Mason's serves up boozy beer and brats
Even the chicken wings are thoughtfully prepared. Take a peek at more photos from Mason's...
Benjamin Carter Grimes
Beer or booze? Your tipple of choice often determines the kind of night you're about to embark upon or will color the type of evening you're capping off, so generally you pick one and stick with it. But then there are times when you find yourself wishing for an in-between option, one that isn't of the "drop-a-shot-glass-and-chug" variety. Well, the folks running the bar program at Mason's Restaurant and Barre in the Cowles Center for Performing Arts have brokered such a marriage, a sort of opposites-attract of malted and distilled spirits.
Though bar manager Jennifer Geisheker and owner Lucas Miller wisely resisted the urge to assign their boozy beers some gimmicky portmanteau (Boorze? Or beerooze?), these concoctions are an inspired move, capitalizing on the massive popularity of craft beer as well as our ever-evolving craft cocktail scene. Miller did point out that Mason's cocktails were all designed to be mixed quickly. "You won't see us breaking out an eye dropper every time you order a drink," he says. The list of boozy beers includes the Bluegrass, which is Deschutes Black Butte porter spiked with bourbon, cherry bitters, and a drizzle of local maple syrup. It's equal parts smoky, husky, and resinous, but takes some getting used to — a porter on ice sipped through a straw. Then there's the Border Beer, your basic spring break in a glass, made with Dos Equis, a shot of mezcal (think of it as tequila's quirkier, earthier cousin), and a bit of lime juice served in a chile-salt-rimmed glass. And for drinkable dessert, there's the Black Raspberry, a creamy-headed Guinness with a dose of Chambord.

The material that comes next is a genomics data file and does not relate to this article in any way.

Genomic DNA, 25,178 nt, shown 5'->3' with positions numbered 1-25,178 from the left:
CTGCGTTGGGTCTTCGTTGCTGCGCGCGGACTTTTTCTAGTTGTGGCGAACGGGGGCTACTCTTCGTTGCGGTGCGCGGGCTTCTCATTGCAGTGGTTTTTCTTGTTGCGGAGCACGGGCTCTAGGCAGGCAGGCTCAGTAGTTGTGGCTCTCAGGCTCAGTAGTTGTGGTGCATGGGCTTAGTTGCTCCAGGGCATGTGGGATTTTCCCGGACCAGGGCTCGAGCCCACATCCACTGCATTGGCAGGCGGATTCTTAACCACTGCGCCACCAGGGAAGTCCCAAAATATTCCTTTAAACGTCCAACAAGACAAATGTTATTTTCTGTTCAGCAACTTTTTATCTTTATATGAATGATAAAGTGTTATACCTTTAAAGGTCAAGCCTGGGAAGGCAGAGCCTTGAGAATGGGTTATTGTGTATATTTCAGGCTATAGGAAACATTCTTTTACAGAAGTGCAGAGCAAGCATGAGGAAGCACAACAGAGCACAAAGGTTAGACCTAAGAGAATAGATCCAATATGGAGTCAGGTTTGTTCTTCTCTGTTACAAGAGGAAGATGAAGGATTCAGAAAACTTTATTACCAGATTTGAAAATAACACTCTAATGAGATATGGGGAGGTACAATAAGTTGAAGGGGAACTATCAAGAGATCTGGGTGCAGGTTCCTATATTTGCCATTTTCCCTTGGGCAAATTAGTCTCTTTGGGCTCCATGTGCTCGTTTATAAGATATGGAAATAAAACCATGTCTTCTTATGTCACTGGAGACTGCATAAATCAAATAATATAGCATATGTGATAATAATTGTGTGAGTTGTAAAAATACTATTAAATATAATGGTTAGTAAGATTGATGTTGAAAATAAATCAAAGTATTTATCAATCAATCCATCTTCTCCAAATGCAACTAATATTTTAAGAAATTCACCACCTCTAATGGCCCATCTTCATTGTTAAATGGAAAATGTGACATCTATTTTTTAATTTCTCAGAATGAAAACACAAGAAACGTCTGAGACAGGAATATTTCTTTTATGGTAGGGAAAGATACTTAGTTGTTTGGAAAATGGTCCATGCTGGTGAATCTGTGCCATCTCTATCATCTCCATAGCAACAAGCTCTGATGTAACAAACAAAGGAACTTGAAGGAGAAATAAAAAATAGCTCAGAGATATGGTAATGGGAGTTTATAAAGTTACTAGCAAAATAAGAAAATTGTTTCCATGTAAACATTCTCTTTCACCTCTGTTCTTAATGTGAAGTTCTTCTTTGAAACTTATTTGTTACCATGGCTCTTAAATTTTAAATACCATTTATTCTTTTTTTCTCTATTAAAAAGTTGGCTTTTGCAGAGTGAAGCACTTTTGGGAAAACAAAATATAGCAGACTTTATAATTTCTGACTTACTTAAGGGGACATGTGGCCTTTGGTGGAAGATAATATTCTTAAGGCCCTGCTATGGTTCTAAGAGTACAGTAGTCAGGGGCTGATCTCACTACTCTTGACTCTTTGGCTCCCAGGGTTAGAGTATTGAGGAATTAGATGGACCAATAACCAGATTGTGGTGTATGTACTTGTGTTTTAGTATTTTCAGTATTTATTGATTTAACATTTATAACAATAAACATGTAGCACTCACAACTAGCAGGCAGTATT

The boozy beers are definitely worth a try, but that's just one small part of what Mason's does. Its stadium-adjacent, smack-in-the-middle-of-downtown location and the fact that it's on the ground floor of a building full of ballet studios (that's what the "barre" part of the name refers to) means Mason's had to figure out a way to cater to everyone who might walk through its doors, which basically means operating around the clock. "I like to say 'yes,'" says Miller, who spent the past two decades opening restaurants, nightclubs, and hotels all over the map from Chicago to Mexico. "But when I say 'yes' to something, I make it my business to follow through," he says. So when customers came in for coffee and started asking about breakfast, he figured out a way to add breakfast. And when they wanted to get food to go, he created a takeaway area. "I want people to come here for a lunch meeting and then come back for happy hour when the workday is over," Miller says.
Whether you're looking for a sit-down cafe with pastries, full weekend brunch with punchy, peppery bloody Marys, on-the-run simple sandwiches, sidewalk patio drinks (12 beers on tap and a long list of specialty cocktails in addition to those boozy beers), or a pre-show dinner with Grandma and kids in the tucked-away dining room, there's certainly space in this old Masonic building to allow different crowds to have different experiences. But Miller says the concept, branding, and look of Mason's really came together through the process of rehabbing the bar, which may look familiar if you frequented the 400 Bar. Miller had the foresight to snag the old redwood-topped bar when the iconic club closed at the end of last year and gave it new life as the impressive centerpiece of Mason's main room. "We had to strip off about 80 years of booze and cigarettes, but underneath the plywood we found this sunburst design and these big M's on either side, and that's where our logo and name came from," he says. "Once we peeled all that back and really stood in the space, the other pieces just started to fall into place."